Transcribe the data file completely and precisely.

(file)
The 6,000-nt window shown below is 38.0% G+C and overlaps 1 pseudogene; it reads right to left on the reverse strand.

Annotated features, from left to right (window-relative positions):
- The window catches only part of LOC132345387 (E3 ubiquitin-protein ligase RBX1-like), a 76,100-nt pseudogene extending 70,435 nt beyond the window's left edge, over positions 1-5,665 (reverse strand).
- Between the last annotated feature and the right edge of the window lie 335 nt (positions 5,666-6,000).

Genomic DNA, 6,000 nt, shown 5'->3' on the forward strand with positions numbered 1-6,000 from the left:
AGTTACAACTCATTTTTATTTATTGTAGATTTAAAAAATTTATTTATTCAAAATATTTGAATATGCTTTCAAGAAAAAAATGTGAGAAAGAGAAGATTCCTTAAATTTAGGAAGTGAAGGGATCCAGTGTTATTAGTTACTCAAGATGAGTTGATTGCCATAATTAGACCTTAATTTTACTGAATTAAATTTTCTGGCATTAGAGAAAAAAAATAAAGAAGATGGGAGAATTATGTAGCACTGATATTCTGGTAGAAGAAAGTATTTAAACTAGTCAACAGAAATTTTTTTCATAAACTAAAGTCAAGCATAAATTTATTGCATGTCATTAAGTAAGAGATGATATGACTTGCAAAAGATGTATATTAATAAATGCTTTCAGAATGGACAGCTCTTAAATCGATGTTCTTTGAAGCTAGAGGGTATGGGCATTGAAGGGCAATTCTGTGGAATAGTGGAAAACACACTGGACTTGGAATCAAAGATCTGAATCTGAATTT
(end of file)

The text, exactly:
The 6,000-nt window shown below is 38.0% G+C and overlaps 1 pseudogene; it reads right to left on the reverse strand.

Annotated features, from left to right (window-relative positions):
- The window catches only part of LOC132345387 (E3 ubiquitin-protein ligase RBX1-like), a 76,100-nt pseudogene extending 70,435 nt beyond the window's left edge, over positions 1-5,665 (reverse strand).
- Between the last annotated feature and the right edge of the window lie 335 nt (positions 5,666-6,000).

Genomic DNA, 6,000 nt, shown 5'->3' on the forward strand with positions numbered 1-6,000 from the left:
AGTTACAACTCATTTTTATTTATTGTAGATTTAAAAAATTTATTTATTCAAAATATTTGAATATGCTTTCAAGAAAAAAATGTGAGAAAGAGAAGATTCCTTAAATTTAGGAAGTGAAGGGATCCAGTGTTATTAGTTACTCAAGATGAGTTGATTGCCATAATTAGACCTTAATTTTACTGAATTAAATTTTCTGGCATTAGAGAAAAAAAATAAAGAAGATGGGAGAATTATGTAGCACTGATATTCTGGTAGAAGAAAGTATTTAAACTAGTCAACAGAAATTTTTTTCATAAACTAAAGTCAAGCATAAATTTATTGCATGTCATTAAGTAAGAGATGATATGACTTGCAAAAGATGTATATTAATAAATGCTTTCAGAATGGACAGCTCTTAAATCGATGTTCTTTGAAGCTAGAGGGTATGGGCATTGAAGGGCAATTCTGTGGAATAGTGGAAAACACACTGGACTTGGAATCAAAGATCTGAATCTGAATTT